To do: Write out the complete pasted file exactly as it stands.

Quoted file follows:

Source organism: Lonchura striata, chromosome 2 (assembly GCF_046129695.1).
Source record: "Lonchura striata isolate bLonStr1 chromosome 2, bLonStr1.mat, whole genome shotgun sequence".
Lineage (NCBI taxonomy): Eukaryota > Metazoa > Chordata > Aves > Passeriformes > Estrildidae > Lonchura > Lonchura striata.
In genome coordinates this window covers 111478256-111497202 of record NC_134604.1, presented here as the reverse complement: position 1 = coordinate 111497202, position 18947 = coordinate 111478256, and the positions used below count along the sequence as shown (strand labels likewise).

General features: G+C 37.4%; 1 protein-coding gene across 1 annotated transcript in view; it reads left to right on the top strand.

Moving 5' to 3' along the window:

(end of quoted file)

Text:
Source organism: Lonchura striata, chromosome 2 (assembly GCF_046129695.1).
Source record: "Lonchura striata isolate bLonStr1 chromosome 2, bLonStr1.mat, whole genome shotgun sequence".
Lineage (NCBI taxonomy): Eukaryota > Metazoa > Chordata > Aves > Passeriformes > Estrildidae > Lonchura > Lonchura striata.
In genome coordinates this window covers 111478256-111497202 of record NC_134604.1, presented here as the reverse complement: position 1 = coordinate 111497202, position 18947 = coordinate 111478256, and the positions used below count along the sequence as shown (strand labels likewise).

General features: G+C 37.4%; 1 protein-coding gene across 1 annotated transcript in view; it reads left to right on the top strand.

Moving 5' to 3' along the window: